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using wooden hockey sticks in primary school

Discussion in 'Primary' started by clangercrazy, Apr 20, 2012.

  1. clangercrazy

    clangercrazy New commenter

    Just wondering what other's opinions are.... I taught year 4 in N. Yorks for 4 years and every year taught hockey, using wooden hockey sticks (argh! terrible! [​IMG] ) and I didn't make the kids wear shin pads or gum shields either, but told them they could if they wanted. There were never any injuries. (maybe I was just lucky...)
    I thought that this was fine, as long as we used primary tennis balls, and not the proper hard hockey balls. And that they would HAVE to wear gum shields and shin pads IF we used the proper hard hockey balls - which we never did. All the other staff at the school seemed to do the same, even PLT people etc.
    But have moved schools, and am teaching y6 now. And they only have 10 wooden hockey sticks in whole school. so we have to use those massive plastic ones, which I don't understand at all. But whenever I mention it they say primary kids can't use them, only for proper out of school matches, and only then if they wear shin pads/gum shields.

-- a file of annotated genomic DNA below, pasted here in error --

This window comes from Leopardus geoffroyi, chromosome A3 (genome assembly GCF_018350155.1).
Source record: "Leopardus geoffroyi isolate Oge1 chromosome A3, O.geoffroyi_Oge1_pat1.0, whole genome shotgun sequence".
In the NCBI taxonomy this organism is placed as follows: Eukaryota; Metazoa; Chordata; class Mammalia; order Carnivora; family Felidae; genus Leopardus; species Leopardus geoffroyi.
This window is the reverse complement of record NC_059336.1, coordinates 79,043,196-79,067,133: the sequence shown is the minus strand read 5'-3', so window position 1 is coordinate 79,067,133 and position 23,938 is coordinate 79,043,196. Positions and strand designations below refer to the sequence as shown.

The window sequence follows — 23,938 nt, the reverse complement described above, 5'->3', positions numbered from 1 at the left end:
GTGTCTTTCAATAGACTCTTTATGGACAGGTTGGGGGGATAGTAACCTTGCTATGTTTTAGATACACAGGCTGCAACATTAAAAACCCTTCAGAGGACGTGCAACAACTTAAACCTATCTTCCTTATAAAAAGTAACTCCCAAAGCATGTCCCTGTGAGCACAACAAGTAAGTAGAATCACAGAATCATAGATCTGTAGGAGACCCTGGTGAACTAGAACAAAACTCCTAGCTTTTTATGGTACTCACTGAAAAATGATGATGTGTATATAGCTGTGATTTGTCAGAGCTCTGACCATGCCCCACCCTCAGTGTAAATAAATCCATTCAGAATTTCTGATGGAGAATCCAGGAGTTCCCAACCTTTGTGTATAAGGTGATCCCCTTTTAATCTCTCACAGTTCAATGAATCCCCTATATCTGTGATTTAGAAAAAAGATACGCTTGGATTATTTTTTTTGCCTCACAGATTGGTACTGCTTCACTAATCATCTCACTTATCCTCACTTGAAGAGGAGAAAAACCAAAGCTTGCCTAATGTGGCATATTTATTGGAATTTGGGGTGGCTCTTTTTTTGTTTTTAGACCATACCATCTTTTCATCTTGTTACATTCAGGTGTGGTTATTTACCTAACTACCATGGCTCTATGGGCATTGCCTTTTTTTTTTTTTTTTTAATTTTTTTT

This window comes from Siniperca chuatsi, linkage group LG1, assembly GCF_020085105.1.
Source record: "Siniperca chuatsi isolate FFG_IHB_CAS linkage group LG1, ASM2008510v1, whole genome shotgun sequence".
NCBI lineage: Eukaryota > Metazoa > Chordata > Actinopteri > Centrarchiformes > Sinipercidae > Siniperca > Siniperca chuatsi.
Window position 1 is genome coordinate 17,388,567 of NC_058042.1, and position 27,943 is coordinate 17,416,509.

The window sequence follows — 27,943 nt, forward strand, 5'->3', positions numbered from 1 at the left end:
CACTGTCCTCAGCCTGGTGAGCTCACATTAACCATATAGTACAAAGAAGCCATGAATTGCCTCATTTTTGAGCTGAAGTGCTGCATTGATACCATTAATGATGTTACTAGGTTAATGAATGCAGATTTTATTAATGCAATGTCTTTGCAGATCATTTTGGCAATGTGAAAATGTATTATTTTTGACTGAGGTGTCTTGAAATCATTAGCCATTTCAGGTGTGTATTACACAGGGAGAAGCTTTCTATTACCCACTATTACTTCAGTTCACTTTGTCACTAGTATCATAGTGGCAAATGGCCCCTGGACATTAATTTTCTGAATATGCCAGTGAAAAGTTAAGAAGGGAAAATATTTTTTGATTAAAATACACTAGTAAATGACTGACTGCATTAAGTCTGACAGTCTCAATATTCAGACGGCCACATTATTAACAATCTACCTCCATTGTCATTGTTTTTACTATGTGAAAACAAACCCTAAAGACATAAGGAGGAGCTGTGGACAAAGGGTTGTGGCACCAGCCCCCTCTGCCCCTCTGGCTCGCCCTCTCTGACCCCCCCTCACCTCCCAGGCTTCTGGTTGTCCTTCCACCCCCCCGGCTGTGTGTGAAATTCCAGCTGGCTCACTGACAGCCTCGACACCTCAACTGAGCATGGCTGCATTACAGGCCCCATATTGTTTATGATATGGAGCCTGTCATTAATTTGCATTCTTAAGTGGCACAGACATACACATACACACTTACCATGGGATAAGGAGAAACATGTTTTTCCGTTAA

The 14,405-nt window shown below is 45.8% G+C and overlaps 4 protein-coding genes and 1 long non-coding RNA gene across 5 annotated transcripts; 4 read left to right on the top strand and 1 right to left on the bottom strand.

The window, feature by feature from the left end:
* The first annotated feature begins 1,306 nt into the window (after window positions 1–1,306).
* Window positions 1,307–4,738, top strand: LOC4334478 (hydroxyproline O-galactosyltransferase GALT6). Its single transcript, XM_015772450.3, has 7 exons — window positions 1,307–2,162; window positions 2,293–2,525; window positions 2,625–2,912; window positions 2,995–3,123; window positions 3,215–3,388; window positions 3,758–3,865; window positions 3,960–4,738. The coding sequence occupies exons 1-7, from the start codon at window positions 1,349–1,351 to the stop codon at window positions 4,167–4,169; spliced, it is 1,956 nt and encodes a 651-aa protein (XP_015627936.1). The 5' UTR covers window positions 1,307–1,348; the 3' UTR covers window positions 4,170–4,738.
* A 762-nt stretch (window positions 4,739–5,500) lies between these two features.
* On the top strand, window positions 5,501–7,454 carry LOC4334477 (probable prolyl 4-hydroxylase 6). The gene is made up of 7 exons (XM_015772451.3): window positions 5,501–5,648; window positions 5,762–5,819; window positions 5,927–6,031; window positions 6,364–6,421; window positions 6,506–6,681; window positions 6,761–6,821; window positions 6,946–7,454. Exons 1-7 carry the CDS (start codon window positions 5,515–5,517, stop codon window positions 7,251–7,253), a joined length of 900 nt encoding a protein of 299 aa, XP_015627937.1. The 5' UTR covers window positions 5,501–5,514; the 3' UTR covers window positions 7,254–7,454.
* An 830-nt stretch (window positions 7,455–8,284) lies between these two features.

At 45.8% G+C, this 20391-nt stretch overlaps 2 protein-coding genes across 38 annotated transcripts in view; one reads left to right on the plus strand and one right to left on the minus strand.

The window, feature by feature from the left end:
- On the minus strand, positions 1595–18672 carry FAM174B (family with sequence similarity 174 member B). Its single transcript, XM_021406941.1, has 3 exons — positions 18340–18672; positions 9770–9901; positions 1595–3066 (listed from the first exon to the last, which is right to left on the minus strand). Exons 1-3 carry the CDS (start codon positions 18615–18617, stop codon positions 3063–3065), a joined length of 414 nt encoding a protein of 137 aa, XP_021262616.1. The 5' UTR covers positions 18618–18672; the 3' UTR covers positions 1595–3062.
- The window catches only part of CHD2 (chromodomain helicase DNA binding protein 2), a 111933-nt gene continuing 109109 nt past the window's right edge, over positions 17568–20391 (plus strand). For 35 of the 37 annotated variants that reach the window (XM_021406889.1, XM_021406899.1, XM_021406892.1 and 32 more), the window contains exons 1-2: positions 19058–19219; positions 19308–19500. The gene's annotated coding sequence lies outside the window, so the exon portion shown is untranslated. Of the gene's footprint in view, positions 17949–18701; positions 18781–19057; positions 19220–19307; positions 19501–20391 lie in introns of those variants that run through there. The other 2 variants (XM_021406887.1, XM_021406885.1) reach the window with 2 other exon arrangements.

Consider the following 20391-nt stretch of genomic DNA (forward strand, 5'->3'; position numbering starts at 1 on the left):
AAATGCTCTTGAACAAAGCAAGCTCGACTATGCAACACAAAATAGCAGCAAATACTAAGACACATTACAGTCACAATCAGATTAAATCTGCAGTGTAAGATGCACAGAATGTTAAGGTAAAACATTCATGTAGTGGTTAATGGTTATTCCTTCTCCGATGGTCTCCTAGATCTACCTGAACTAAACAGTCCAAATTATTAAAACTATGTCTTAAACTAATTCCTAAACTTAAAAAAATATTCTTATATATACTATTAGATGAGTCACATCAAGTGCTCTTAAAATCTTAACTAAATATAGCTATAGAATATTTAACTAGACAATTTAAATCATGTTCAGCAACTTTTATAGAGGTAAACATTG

They all say LEA/County tells them that, but WHERE is that info? Cos I cannot find anything that suggests that at all!
    What do others do? And WHERE is this guidance?!?![​IMG]
  2. The plastic ones break outside. I always use wooden outside. No complainu7 so far
  3. clangercrazy

    clangercrazy New commenter

    do you make them wear shin pads and gum shields too?
    Do you use proper hockey balls?
  4. Snap! And no shin pads or gum shields although obviously if a child had them and wanted to wear them, they could. Personally I hate using tennis balls with upper key stage 2 and no one has ever told me not to (may have even used them with my Year 4s - oops!) - does anyone else use actual hockey balls in their PE lessons? Personally I think its fine if you make safety points clear - no sticks raised above the knee, no lifted balls...
    From a skills development point of view, how can you teach children to use the flat side of the stick when both of them are (assuming your plastic sticks are essentially uni-hoc sticks? What does the PE co-ordinator say?
    Have you heard of Quicksticks? It is a primary version of hockey as developed by England Hockey (the governing body) so has been designed for 7 -11 year olds (a bit like High 5 netball was developed as a junior version of netball). Details at www.playquicksticks.co.uk . The website shows children playing with wooden sticks and also mentions quicksticks hockey balls that are larger and lighter than standard hockey balls.
  5. We use quicksticks equipment but pupils only wear shin pads/gum shields for matches. They can wear them to after school club if they want but it isn't compulsory.
  6. Yep, that sounds familiar. At our after school hockey club, shin pads were compulsory (we had spares available if chn didn't have them) and gum shields desirable but this was set by the coach who came in from a local club (think he was thinking of his insurance).
  7. No to both. I use a ball heavier than a tennis ball, but not as hard/heavy as a proper hockey ball - but only cos we don't have any!